The Year We Were Famous
Based on the true story of young Clara Estby’s walk across America
Carole Estby Dagg
Clarion Books, 2011
Based on the true story of 17-year-old Clara Estby, a ‘quiet’ person, who hiked across America in 1896 to raise funds to pay for their farm and, in the spirit of the suffrage movement, show that women were strong and capable.
Desperate to save their farm, her mother, Helga, located a publisher who agreed for her and her daughter to hike from (near) Spokane, Washington to New York, leaving May 1896 to arrive November 30; they arrived December
22. They were to receive $10,000 and write a manuscript of their accounts. They were to start out with $5 each, the clothes on their back, and a satchel with all their belongings. If they needed any additional funds, they were to earn it on the trip.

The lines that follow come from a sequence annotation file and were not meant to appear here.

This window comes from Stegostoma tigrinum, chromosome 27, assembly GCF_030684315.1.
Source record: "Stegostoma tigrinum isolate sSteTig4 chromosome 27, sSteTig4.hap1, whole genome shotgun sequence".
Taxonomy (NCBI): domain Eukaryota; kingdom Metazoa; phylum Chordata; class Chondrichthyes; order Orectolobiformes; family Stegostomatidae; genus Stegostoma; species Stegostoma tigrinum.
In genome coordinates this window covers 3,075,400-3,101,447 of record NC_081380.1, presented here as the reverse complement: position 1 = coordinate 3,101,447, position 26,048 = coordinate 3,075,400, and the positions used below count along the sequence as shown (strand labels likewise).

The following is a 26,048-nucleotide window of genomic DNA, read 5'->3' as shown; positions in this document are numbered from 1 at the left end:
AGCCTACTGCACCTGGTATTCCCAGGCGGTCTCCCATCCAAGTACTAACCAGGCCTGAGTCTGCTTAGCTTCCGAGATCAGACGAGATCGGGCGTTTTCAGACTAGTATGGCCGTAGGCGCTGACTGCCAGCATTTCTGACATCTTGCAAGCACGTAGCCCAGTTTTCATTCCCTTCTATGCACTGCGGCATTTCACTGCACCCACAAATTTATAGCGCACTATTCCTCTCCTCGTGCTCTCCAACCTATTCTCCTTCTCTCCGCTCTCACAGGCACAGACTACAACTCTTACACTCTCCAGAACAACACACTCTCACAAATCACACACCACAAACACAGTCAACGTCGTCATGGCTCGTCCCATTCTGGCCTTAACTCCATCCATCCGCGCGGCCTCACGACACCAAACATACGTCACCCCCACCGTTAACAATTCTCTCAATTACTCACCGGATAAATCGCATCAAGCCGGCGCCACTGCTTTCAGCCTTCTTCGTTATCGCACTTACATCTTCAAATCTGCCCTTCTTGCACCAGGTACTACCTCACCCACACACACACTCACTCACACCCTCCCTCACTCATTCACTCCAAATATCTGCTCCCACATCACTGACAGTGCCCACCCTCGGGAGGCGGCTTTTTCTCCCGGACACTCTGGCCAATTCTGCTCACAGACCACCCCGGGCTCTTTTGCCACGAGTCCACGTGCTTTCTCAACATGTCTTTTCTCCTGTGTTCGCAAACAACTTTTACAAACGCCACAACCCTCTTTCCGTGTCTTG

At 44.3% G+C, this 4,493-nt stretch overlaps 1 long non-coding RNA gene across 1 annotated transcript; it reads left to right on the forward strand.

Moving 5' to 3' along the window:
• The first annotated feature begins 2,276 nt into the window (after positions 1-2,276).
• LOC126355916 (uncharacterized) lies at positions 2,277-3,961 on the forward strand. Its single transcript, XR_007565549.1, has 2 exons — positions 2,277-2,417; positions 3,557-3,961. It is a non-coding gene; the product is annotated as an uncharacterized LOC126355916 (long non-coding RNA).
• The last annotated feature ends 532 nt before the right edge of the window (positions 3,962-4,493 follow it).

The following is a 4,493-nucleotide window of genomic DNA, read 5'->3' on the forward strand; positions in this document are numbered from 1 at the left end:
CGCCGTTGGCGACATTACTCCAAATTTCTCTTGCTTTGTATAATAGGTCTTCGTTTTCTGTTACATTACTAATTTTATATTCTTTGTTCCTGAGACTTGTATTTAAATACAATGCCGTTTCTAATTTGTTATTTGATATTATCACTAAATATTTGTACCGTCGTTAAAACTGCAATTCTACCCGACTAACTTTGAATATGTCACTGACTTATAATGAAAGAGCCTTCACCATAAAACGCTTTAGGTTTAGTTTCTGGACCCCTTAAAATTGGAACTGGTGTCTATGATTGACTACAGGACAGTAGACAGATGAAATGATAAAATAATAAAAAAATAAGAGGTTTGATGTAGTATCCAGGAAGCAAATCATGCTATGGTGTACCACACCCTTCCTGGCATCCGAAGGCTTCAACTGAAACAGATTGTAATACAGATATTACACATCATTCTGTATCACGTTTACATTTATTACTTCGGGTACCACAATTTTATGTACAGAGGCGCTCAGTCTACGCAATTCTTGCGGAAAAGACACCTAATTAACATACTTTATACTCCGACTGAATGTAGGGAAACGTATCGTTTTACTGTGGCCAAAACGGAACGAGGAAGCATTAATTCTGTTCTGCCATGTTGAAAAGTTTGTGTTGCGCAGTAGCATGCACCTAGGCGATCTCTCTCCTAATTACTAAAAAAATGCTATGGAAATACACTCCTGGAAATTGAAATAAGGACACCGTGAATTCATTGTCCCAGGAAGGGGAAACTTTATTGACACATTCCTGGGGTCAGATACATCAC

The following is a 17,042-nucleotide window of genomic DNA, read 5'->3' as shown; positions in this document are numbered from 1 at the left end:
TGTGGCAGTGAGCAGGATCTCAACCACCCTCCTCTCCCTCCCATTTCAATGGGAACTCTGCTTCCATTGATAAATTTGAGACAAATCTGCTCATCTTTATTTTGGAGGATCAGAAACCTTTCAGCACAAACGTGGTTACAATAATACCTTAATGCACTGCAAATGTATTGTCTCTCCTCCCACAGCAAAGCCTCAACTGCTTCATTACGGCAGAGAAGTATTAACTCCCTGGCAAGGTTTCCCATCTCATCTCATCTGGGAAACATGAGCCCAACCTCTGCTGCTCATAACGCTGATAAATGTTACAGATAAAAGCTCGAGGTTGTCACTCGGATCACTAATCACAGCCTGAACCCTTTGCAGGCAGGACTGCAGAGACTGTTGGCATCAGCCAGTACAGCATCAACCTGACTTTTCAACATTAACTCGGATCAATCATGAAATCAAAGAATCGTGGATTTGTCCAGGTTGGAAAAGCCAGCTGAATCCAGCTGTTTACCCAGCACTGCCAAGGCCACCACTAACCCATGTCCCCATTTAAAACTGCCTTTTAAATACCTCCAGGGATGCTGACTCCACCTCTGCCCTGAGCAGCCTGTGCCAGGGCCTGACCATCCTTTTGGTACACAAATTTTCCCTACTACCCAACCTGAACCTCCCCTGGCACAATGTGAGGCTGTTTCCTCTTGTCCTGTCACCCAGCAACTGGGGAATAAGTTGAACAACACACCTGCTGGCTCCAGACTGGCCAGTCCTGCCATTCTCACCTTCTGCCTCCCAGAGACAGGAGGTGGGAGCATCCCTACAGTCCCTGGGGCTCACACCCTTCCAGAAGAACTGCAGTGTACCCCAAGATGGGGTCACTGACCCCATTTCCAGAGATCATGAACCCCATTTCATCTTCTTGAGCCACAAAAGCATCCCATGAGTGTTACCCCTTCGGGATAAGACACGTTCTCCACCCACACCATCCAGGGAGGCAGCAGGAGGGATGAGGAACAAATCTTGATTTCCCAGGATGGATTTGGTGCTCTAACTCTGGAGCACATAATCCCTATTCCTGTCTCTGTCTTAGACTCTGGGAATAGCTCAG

They met with every newspaper and obtained signatures of mayors, governors, and even President-elect William McKinley. They spoke at hotels, suffrage meetings, and bars to raise needed funds. They encountered thieves (who they shot at), Indians (who assisted them) and snow blizzards (which nearly froze them). They survived on people letting them into their homes for the night and giving them a meal. They walked more than eight million steps, each wearing out 4-5 pairs of shoes, but they made it.
Set in this historical context, this coming of age story shares mother-daughter clashes, dreams beyond being a farmer’s wife, and the struggles of a woman becoming independent in the early days of the suffrage movement. A compelling read, taking readers to a time when today’s modern conveniences and equality of women were yet to exist.